-What if your play started just as something BIG has just ended OR the moment after someone has been terribly hurt.
-What if temperature is a factor?
-What if there is at least one scene where there is a difficulty with a light source?
-What if “close ups” are a factor in your play? Yes, we are referring to cinematic-style close ups, but how might that translate in world of your play?
-BONUS (just for fun): What is the theatrical equivalent of an Altman-style epic tracking shot
We are delighted to open the 2011 Clubbed Thumb Biennial Commission to application. This year’s iteration is slightly different than that of recent years. The Biennial Commission is supported exclusively from funds given by two dynamic, complex and generous women: Alice Tang and Margaret Thrower. Both of these women passed in recent months, and we wanted to invoke them in this year’s commission. So instead of giving a theme as a jumping off point for the commission, we offer an iconic character: the Matriarch.
We’re also trying a different model to inspire the writing: the bake-off, familiar to anyone who has studied with Paula Vogel, who generously helped us brainstorm and shape this one.
We’ve gathered some material that offers a range of characterizations of Matriarchs as well as some ingredients, culled both from these sources and from those connected with the commission’s creators. Customarily with the bake-off, the writer can take as long as she wants to contemplate the ingredients, including the source “texts”, but when she sets down to write, she is to do it in 48 hours. You are welcome to take this on, or go about writing however you see fit.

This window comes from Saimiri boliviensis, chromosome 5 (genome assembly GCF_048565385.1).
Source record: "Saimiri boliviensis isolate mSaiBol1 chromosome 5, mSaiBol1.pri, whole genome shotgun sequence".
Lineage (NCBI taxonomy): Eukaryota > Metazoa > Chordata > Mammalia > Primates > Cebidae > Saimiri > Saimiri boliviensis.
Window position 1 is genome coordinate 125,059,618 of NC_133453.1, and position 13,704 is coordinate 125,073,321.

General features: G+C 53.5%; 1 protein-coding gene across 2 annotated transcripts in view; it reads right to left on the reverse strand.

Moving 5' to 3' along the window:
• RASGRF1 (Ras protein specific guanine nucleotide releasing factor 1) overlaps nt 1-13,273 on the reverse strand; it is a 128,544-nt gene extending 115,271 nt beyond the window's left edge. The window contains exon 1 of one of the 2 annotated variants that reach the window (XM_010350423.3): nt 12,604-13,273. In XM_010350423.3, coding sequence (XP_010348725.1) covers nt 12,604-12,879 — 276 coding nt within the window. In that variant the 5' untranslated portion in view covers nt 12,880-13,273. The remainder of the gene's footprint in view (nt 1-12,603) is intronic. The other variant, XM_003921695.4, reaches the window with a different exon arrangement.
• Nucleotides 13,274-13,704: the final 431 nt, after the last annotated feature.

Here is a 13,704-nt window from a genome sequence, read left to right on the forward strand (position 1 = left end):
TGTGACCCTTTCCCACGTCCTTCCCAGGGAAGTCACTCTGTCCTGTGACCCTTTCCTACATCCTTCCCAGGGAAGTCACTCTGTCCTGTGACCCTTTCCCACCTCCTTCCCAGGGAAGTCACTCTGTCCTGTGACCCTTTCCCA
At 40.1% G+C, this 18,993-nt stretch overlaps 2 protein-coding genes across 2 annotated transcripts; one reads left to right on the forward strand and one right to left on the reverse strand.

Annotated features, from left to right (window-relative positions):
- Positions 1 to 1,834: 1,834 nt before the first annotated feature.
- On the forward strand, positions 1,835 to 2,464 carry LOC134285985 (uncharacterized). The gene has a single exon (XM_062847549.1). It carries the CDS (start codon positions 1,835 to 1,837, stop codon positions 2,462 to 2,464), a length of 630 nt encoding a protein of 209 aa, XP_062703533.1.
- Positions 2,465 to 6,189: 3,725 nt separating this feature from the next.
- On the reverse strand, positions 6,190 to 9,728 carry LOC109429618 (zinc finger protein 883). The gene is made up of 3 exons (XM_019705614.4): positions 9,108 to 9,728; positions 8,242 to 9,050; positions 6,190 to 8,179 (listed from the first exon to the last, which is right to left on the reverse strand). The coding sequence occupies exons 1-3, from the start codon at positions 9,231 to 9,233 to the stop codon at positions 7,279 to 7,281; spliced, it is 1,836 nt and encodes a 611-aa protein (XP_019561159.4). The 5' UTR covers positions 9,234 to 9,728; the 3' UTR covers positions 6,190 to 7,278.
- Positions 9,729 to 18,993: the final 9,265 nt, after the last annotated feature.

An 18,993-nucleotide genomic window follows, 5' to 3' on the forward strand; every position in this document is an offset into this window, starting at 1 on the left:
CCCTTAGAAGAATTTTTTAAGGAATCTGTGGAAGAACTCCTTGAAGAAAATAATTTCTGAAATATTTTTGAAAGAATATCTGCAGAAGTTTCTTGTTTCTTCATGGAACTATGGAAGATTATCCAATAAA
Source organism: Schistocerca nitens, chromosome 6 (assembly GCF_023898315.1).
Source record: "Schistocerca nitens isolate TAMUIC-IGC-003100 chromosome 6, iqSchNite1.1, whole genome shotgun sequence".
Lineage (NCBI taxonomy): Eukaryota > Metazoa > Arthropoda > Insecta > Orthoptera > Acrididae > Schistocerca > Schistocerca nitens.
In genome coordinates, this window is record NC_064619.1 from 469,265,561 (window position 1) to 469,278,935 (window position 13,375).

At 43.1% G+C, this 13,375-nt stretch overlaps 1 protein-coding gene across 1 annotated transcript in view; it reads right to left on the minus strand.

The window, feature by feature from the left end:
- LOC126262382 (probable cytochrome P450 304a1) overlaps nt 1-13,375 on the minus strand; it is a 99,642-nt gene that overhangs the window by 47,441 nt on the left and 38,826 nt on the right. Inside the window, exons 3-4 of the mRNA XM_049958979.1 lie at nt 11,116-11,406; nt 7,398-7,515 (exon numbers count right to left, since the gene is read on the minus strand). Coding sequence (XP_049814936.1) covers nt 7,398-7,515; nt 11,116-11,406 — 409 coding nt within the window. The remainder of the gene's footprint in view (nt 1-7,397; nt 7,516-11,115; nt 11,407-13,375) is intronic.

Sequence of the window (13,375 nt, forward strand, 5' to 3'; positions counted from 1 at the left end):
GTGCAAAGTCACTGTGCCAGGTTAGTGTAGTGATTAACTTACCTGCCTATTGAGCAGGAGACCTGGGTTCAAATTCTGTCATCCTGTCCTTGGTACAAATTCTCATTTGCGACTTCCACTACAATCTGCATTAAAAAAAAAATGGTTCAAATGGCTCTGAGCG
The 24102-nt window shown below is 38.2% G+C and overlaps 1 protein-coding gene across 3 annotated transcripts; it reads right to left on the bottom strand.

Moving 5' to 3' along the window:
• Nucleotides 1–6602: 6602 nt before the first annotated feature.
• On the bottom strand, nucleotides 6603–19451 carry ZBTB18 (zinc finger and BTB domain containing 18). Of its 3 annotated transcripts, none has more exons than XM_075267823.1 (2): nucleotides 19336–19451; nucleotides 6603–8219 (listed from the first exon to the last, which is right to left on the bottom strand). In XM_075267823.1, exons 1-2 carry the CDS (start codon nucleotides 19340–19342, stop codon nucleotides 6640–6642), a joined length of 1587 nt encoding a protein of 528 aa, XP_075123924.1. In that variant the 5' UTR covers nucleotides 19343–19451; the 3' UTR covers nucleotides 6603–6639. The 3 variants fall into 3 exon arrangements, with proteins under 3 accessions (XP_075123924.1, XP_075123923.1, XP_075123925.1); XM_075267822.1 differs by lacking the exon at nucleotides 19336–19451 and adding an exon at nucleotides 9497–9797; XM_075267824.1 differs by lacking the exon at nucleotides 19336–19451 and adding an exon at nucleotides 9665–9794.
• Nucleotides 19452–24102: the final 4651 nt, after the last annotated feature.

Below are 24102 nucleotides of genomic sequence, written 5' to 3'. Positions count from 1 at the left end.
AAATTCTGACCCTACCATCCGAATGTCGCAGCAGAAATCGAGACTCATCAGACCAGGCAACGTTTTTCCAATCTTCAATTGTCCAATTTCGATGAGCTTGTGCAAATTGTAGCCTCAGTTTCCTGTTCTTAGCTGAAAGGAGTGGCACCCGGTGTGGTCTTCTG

1. “Good Person of Szechwan” by Bertolt Brecht
2. “The Glass Menagerie” by Tennessee Williams
3. “Unforgettable Elephants” PBS Nature Series
4. “Whistler’s Mother” Season 1 Episode 20 Arrested Development
a man in uniform
a crappy job
a body part that doesn’t work right
a home with too many inhabitants
Joan Baez’s 1968 recording of “Tears of Rage”
and the photo you see before you
The Clubbed Thumb Biennial Commission was created to encourage the writing of plays that consider the relationships between truth, power, history, and personal responsibility. For each commission, Clubbed Thumb will ask a question or pose a theme to serve as a jumping-off point for this examination. Please use the theme as inspiration. The result need not be immediately recognizable as a product of the initial examination. The theme for year 2009-2010 is “The Crisis of Confidence Speech.”
The Clubbed Thumb Biennial Commission was created to encourage the writing of plays that consider the relationships between truth, power, history, and personal responsibility. For each commission, Clubbed Thumb will ask a question or pose a theme to serve as a jumping-off point for this examination. Please use the theme as inspiration. The result need not be immediately recognizable as a product of the initial examination. The theme for year 2007-2008 is “The Tragedy of the Commons.”
The Clubbed Thumb Biennial Commission was created to encourage the writing of plays that consider the relationships between truth, power, history, and personal responsibility. For each commission, Clubbed Thumb will ask a question or pose a theme to serve as a jumping-off point for this examination. Please use the theme as inspiration. The result need not be immediately recognizable as a product of the initial examination. The inaugural theme for year 2005-2006 is “Yamashita’s Gold.”
BASE INGREDIENTS for 2005/2007/2009
1. Running time between 1 hr and 1:30 hr.
3. Must have a reasonable representation of women, both in quantity and quality of roles
4. At least 3 characters